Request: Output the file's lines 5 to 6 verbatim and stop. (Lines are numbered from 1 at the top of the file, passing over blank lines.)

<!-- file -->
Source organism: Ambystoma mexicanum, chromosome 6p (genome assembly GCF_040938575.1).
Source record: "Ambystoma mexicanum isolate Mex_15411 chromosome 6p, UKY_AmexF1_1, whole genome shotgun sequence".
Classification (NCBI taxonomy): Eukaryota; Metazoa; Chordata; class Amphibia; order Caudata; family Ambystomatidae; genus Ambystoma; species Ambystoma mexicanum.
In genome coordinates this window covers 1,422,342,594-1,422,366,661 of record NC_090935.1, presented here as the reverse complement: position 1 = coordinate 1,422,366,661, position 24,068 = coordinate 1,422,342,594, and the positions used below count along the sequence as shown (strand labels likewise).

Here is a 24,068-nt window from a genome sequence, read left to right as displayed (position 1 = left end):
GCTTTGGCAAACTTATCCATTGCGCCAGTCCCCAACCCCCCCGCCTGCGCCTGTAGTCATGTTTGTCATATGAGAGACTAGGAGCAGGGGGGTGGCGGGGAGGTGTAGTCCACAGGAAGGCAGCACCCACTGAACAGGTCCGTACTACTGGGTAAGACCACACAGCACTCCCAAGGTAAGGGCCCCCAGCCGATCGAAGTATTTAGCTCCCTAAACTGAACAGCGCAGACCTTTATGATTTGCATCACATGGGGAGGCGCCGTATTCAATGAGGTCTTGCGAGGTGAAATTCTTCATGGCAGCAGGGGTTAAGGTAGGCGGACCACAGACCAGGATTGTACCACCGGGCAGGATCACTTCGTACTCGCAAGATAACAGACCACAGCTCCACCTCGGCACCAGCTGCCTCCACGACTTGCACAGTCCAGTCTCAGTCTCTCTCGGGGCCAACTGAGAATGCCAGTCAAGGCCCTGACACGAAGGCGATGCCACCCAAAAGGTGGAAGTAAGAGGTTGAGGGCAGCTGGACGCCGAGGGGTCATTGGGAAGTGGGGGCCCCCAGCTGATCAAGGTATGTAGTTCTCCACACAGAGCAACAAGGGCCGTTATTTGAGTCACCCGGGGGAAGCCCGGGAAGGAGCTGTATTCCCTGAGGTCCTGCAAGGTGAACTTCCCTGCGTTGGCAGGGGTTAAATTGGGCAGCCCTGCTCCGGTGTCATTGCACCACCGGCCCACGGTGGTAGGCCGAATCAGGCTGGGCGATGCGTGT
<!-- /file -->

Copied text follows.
Here is a 24,068-nt window from a genome sequence, read left to right as displayed (position 1 = left end):
GCTTTGGCAAACTTATCCATTGCGCCAGTCCCCAACCCCCCCGCCTGCGCCTGTAGTCATGTTTGTCATATGAGAGACTAGGAGCAGGGGGGTGGCGGGGAGGTGTAGTCCACAGGAAGGCAGCACCCACTGAACAGGTCCGTACTACTGGGTAAGACCACACAGCACTCCCAAGGTAAGGGCCCCCAGCCGATCGAAGTATTTAGCTCCCTAAACTGAACAGCGCAGACCTTTATGATTTGCATCACATGGGGAGGCGCCGTATTCAATGAGGTCTTGCGAGGTGAAATTCTTCATGGCAGCAGGGGTTAAGGTAGGCGGACCACAGACCAGGATTGTACCACCGGGCAGGATCACTTCGTACTCGCAAGATAACAGACCACAGCTCCACCTCGGCACCAGCTGCCTCCACGACTTGCACAGTCCAGTCTCAGTCTCTCTCGGGGCCAACTGAGAATGCCAGTCAAGGCCCTGACACGAAGGCGATGCCACCCAAAAGGTGGAAGTAAGAGGTTGAGGGCAGCTGGACGCCGAGGGGTCATTGGGAAGTGGGGGCCCCCAGCTGATCAAGGTATGTAGTTCTCCACACAGAGCAACAAGGGCCGTTATTTGAGTCACCCGGGGGAAGCCCGGGAAGGAGCTGTATTCCCTGAGGTCCTGCAAGGTGAACTTCCCTGCGTTGGCAGGGGTTAAATTGGGCAGCCCTGCTCCGGTGTCATTGCACCACCGGCCCACGGTGGTAGGCCGAATCAGGCTGGGCGATGCGTGT